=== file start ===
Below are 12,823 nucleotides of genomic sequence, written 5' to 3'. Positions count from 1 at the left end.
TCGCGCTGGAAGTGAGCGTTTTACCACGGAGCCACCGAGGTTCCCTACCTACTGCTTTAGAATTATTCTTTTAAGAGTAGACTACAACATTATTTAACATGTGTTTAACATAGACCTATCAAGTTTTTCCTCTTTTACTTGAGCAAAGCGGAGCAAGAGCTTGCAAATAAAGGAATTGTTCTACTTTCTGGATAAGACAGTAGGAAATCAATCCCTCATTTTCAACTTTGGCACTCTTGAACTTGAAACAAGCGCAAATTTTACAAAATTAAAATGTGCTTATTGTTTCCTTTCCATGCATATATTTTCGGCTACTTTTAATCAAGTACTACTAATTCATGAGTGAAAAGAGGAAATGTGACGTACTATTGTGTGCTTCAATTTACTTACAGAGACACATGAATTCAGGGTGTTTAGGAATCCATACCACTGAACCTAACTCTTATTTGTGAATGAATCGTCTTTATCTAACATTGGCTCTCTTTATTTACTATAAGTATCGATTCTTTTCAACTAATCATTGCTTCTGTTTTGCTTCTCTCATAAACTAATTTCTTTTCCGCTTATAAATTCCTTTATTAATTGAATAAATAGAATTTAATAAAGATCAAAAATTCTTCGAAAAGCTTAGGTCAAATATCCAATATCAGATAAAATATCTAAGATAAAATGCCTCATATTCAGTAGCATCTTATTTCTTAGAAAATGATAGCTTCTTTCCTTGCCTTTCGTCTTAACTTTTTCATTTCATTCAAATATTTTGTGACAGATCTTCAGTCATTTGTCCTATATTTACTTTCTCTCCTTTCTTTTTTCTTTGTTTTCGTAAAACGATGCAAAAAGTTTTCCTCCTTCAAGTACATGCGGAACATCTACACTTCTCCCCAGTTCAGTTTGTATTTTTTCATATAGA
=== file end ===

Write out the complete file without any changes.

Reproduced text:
Below are 12,823 nucleotides of genomic sequence, written 5' to 3'. Positions count from 1 at the left end.
TCGCGCTGGAAGTGAGCGTTTTACCACGGAGCCACCGAGGTTCCCTACCTACTGCTTTAGAATTATTCTTTTAAGAGTAGACTACAACATTATTTAACATGTGTTTAACATAGACCTATCAAGTTTTTCCTCTTTTACTTGAGCAAAGCGGAGCAAGAGCTTGCAAATAAAGGAATTGTTCTACTTTCTGGATAAGACAGTAGGAAATCAATCCCTCATTTTCAACTTTGGCACTCTTGAACTTGAAACAAGCGCAAATTTTACAAAATTAAAATGTGCTTATTGTTTCCTTTCCATGCATATATTTTCGGCTACTTTTAATCAAGTACTACTAATTCATGAGTGAAAAGAGGAAATGTGACGTACTATTGTGTGCTTCAATTTACTTACAGAGACACATGAATTCAGGGTGTTTAGGAATCCATACCACTGAACCTAACTCTTATTTGTGAATGAATCGTCTTTATCTAACATTGGCTCTCTTTATTTACTATAAGTATCGATTCTTTTCAACTAATCATTGCTTCTGTTTTGCTTCTCTCATAAACTAATTTCTTTTCCGCTTATAAATTCCTTTATTAATTGAATAAATAGAATTTAATAAAGATCAAAAATTCTTCGAAAAGCTTAGGTCAAATATCCAATATCAGATAAAATATCTAAGATAAAATGCCTCATATTCAGTAGCATCTTATTTCTTAGAAAATGATAGCTTCTTTCCTTGCCTTTCGTCTTAACTTTTTCATTTCATTCAAATATTTTGTGACAGATCTTCAGTCATTTGTCCTATATTTACTTTCTCTCCTTTCTTTTTTCTTTGTTTTCGTAAAACGATGCAAAAAGTTTTCCTCCTTCAAGTACATGCGGAACATCTACACTTCTCCCCAGTTCAGTTTGTATTTTTTCATATAGA